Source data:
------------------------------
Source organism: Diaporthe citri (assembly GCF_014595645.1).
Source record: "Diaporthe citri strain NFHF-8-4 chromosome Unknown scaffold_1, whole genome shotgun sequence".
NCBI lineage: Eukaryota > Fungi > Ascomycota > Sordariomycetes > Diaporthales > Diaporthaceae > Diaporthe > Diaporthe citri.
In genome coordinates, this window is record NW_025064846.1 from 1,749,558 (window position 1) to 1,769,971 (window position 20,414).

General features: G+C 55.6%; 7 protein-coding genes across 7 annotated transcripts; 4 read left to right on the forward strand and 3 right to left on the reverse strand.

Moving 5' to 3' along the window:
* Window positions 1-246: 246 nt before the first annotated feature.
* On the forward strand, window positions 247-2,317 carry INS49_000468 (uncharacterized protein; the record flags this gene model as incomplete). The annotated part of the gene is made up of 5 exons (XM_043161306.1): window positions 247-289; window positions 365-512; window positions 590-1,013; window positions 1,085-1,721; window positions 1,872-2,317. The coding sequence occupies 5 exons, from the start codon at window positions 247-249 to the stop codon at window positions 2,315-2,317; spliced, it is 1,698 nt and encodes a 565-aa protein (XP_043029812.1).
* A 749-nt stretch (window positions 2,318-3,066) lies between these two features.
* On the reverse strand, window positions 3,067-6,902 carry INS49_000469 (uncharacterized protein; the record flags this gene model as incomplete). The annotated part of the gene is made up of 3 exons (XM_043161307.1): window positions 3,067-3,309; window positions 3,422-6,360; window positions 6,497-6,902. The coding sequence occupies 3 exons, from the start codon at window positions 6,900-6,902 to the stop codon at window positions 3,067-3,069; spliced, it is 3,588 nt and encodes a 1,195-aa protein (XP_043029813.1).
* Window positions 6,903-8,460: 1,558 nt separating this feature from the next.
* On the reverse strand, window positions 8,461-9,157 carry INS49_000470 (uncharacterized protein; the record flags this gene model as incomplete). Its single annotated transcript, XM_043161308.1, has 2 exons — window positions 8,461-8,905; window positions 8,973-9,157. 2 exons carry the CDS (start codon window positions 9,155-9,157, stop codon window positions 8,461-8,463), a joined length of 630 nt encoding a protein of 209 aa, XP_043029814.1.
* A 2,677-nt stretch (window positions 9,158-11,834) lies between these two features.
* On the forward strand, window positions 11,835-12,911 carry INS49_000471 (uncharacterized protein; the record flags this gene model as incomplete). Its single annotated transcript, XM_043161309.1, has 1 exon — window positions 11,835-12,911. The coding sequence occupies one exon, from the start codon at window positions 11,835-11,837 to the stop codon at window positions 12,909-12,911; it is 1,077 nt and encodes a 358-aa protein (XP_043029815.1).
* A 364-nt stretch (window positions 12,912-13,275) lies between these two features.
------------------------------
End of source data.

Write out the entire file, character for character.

Source organism: Diaporthe citri (assembly GCF_014595645.1).
Source record: "Diaporthe citri strain NFHF-8-4 chromosome Unknown scaffold_1, whole genome shotgun sequence".
NCBI lineage: Eukaryota > Fungi > Ascomycota > Sordariomycetes > Diaporthales > Diaporthaceae > Diaporthe > Diaporthe citri.
In genome coordinates, this window is record NW_025064846.1 from 1,749,558 (window position 1) to 1,769,971 (window position 20,414).

General features: G+C 55.6%; 7 protein-coding genes across 7 annotated transcripts; 4 read left to right on the forward strand and 3 right to left on the reverse strand.

Moving 5' to 3' along the window:
* Window positions 1-246: 246 nt before the first annotated feature.
* On the forward strand, window positions 247-2,317 carry INS49_000468 (uncharacterized protein; the record flags this gene model as incomplete). The annotated part of the gene is made up of 5 exons (XM_043161306.1): window positions 247-289; window positions 365-512; window positions 590-1,013; window positions 1,085-1,721; window positions 1,872-2,317. The coding sequence occupies 5 exons, from the start codon at window positions 247-249 to the stop codon at window positions 2,315-2,317; spliced, it is 1,698 nt and encodes a 565-aa protein (XP_043029812.1).
* A 749-nt stretch (window positions 2,318-3,066) lies between these two features.
* On the reverse strand, window positions 3,067-6,902 carry INS49_000469 (uncharacterized protein; the record flags this gene model as incomplete). The annotated part of the gene is made up of 3 exons (XM_043161307.1): window positions 3,067-3,309; window positions 3,422-6,360; window positions 6,497-6,902. The coding sequence occupies 3 exons, from the start codon at window positions 6,900-6,902 to the stop codon at window positions 3,067-3,069; spliced, it is 3,588 nt and encodes a 1,195-aa protein (XP_043029813.1).
* Window positions 6,903-8,460: 1,558 nt separating this feature from the next.
* On the reverse strand, window positions 8,461-9,157 carry INS49_000470 (uncharacterized protein; the record flags this gene model as incomplete). Its single annotated transcript, XM_043161308.1, has 2 exons — window positions 8,461-8,905; window positions 8,973-9,157. 2 exons carry the CDS (start codon window positions 9,155-9,157, stop codon window positions 8,461-8,463), a joined length of 630 nt encoding a protein of 209 aa, XP_043029814.1.
* A 2,677-nt stretch (window positions 9,158-11,834) lies between these two features.
* On the forward strand, window positions 11,835-12,911 carry INS49_000471 (uncharacterized protein; the record flags this gene model as incomplete). Its single annotated transcript, XM_043161309.1, has 1 exon — window positions 11,835-12,911. The coding sequence occupies one exon, from the start codon at window positions 11,835-11,837 to the stop codon at window positions 12,909-12,911; it is 1,077 nt and encodes a 358-aa protein (XP_043029815.1).
* A 364-nt stretch (window positions 12,912-13,275) lies between these two features.